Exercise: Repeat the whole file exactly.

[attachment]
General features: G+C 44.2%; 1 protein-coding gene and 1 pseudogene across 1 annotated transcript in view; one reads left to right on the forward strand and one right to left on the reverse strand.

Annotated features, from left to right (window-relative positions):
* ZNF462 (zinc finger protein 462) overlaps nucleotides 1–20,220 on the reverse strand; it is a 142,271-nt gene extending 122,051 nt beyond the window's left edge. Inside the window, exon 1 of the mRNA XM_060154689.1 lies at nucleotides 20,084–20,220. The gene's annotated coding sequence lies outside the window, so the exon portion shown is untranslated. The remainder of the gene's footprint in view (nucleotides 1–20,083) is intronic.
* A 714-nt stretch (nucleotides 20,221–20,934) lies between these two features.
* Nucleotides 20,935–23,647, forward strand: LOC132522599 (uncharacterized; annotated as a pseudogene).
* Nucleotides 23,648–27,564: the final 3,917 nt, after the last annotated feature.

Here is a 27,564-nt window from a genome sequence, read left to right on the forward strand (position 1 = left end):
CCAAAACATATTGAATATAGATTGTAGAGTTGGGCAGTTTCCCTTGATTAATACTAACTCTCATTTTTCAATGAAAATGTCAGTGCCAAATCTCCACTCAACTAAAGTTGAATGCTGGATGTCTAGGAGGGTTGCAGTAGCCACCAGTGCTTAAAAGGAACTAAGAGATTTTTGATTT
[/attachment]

General features: G+C 44.2%; 1 protein-coding gene and 1 pseudogene across 1 annotated transcript in view; one reads left to right on the forward strand and one right to left on the reverse strand.

Annotated features, from left to right (window-relative positions):
* ZNF462 (zinc finger protein 462) overlaps nucleotides 1–20,220 on the reverse strand; it is a 142,271-nt gene extending 122,051 nt beyond the window's left edge. Inside the window, exon 1 of the mRNA XM_060154689.1 lies at nucleotides 20,084–20,220. The gene's annotated coding sequence lies outside the window, so the exon portion shown is untranslated. The remainder of the gene's footprint in view (nucleotides 1–20,083) is intronic.
* A 714-nt stretch (nucleotides 20,221–20,934) lies between these two features.
* Nucleotides 20,935–23,647, forward strand: LOC132522599 (uncharacterized; annotated as a pseudogene).
* Nucleotides 23,648–27,564: the final 3,917 nt, after the last annotated feature.

Here is a 27,564-nt window from a genome sequence, read left to right on the forward strand (position 1 = left end):
CCAAAACATATTGAATATAGATTGTAGAGTTGGGCAGTTTCCCTTGATTAATACTAACTCTCATTTTTCAATGAAAATGTCAGTGCCAAATCTCCACTCAACTAAAGTTGAATGCTGGATGTCTAGGAGGGTTGCAGTAGCCACCAGTGCTTAAAAGGAACTAAGAGATTTTTGATTT